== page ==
ANC has turned South Africa into a crony state: Rivonia trialist
Rivonia trialist Denis Goldberg fears that the ANC has turned South Africa into a crony state.
He was addressing the audience at Guildhall where he, along with fellow trialist Ahmed Kathrada and struggle lawyers George Bizos and Lord Joel Joffe, were being honoured with the freedom of the city of London.
Andrew Mlangeni, another surviving member of the Rivonia trial, was too ill to travel to London to accept the honour in person.
During a question and answer session Goldberg was asked his impressions of the current ANC.
Goldberg said: “The ANC today, it’s a different situation. My personal view is that my current comrades in government at every level have followed the example of British colonialism and apartheid oppression in creating a crony (economy) where political access to power means (financial prosperity).”
He noted that while the ANC has “come a tremendously long way in undoing the laws of apartheid” not enough was being done to “improve the physical conditions of all our people … after 300 years of oppression that is burned into the mind of every South African, black, white, coloured and Indian”.
At the fall of the apartheid regime South Africa was left “financially bankrupt, there was massive unemployment”, he said. This situation had scarcely improved as the unemployment problem “persists today, and the gap between rich and poor has widened”.
Goldberg told the audience: “We’ve learnt from you (Britain) and we need a powerful leadership to overcome this. It’s a shame and a tragedy because it robs our people of their democracy, in a sense.”
A positive sign was that people were unafraid to make known their unhappiness with government. “People speak out, protest out on the streets more and more and I’m happy to add my voice,” Goldberg said.
He added: “The strength of the ANC is that members are speaking out against how some leaders behave. For me it’s wonderful example of how a mass movement carries those (democratic) traditions forward. I’m confident about the future because of that.”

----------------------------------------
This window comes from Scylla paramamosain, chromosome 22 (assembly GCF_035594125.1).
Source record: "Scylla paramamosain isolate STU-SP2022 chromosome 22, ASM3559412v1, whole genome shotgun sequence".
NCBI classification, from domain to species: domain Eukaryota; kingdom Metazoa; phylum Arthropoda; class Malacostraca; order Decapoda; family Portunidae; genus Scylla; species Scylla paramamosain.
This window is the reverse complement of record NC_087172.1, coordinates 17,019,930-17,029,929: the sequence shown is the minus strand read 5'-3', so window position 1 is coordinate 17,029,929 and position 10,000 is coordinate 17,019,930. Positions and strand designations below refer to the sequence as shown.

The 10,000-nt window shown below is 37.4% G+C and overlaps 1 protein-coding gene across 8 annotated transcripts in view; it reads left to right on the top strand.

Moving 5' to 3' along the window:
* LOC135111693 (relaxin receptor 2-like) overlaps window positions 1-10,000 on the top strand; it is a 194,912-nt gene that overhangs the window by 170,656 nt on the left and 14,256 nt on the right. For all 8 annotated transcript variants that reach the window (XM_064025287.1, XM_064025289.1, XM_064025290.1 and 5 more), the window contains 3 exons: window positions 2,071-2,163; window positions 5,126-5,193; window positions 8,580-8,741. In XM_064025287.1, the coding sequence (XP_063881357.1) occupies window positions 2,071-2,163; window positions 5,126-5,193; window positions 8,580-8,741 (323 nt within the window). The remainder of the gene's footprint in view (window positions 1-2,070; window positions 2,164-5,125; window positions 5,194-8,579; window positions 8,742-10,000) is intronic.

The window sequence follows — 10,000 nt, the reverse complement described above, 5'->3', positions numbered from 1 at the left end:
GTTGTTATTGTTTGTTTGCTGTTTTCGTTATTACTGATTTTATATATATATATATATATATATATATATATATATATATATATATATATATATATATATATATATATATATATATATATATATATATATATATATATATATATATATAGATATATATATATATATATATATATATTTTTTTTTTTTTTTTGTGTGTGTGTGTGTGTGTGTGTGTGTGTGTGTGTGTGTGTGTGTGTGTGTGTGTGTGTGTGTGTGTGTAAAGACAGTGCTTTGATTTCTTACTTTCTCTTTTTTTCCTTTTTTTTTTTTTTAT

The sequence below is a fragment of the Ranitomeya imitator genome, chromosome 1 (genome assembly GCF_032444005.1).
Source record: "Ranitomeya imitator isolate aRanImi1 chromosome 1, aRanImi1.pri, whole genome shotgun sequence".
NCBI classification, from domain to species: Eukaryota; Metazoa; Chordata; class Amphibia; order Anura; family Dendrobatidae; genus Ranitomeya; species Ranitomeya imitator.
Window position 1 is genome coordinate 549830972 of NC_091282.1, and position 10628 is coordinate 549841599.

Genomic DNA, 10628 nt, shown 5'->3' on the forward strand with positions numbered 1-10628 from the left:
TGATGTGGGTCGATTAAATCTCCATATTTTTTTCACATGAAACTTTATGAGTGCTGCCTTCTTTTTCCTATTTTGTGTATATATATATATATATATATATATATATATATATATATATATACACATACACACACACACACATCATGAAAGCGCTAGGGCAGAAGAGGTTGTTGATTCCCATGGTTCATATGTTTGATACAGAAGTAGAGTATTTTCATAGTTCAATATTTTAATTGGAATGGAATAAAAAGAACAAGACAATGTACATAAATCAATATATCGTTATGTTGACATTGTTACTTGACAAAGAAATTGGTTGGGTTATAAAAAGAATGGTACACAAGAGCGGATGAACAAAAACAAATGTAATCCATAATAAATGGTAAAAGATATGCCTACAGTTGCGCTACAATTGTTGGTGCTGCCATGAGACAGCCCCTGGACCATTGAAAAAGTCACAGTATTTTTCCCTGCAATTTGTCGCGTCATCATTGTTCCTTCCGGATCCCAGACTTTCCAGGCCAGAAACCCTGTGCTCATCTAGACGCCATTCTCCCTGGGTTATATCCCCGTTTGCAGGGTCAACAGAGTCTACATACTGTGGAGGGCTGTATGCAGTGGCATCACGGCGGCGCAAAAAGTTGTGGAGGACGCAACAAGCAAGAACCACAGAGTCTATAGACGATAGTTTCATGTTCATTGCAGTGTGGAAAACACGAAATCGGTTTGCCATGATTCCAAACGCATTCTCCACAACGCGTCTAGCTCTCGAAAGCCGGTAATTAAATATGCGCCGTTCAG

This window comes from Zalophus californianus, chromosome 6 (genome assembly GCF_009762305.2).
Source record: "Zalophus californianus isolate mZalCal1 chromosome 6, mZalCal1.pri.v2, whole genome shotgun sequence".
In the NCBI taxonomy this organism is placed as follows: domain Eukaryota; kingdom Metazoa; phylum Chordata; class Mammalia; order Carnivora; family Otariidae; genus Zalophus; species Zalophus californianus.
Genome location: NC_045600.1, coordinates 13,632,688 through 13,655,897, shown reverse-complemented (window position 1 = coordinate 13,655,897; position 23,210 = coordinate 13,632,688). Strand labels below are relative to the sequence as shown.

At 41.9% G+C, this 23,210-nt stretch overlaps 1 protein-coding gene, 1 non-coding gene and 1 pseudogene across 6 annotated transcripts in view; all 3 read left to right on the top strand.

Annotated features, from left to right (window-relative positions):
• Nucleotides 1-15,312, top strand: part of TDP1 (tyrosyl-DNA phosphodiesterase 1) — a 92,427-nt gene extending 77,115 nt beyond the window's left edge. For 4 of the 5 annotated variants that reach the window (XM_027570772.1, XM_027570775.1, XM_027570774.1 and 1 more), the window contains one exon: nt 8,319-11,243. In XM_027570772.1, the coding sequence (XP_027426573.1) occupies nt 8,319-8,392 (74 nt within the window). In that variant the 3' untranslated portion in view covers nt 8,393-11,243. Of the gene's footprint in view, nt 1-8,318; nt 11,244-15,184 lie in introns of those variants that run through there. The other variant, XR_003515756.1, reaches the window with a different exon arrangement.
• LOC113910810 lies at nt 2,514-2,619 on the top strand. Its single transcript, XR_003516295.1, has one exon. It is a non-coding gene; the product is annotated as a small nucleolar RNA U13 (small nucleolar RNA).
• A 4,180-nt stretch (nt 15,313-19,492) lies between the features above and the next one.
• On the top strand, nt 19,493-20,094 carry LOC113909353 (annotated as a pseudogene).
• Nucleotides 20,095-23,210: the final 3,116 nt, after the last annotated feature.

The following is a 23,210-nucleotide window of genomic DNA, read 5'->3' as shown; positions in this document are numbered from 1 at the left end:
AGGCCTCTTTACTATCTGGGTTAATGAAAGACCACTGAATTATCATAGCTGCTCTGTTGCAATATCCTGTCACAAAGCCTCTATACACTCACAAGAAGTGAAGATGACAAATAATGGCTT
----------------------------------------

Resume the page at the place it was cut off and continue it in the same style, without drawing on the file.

Kathrada, Goldberg, Bizos and Joffe also spoke of the trial in 1964 that saw Goldberg, Mlangeni and Kathrada sentenced along with the likes of Nelson Mandela and Govan Mbeki to life in prison for their anti-apartheid activities.
Joffe and Bizos told of their attempts to get the stalwarts to appeal their sentences and how they were rebuffed.
Joffe said: “They said ‘no, we will not appeal, our followers will see that as a sign of weakness, we want to inspire them to carry on the struggle’. We said Kathy (Kathrada) we are confident we can get you acquitted. We recommend you should appeal. Kathy without hesitation said ‘no, I will not appeal, if I appeal it will open up opportunity for the prosecution to ask for death sentences for the rest of the accused’. Instead of being free he (Kathrada) spent the next 26 years in prison.”
Asked whether the prison guards showed any sympathy towards them, Kathrada explained: “We can claim that we humanized them (the guards). Under Mandela and Walter Sisulu’s leadership we had to protect our dignity, in prison black convicts would say Baas. We don’t say Baas, when called criminal prisoners would run, we don’t run. We got punished from time to time but we had to protect our dignity.”
As part of the ceremony the men were presented with a Rules of Life book, written ages ago by a former Lord Mayor of London. Goldberg quipped: “I’m grateful to learn how to be a free man.”
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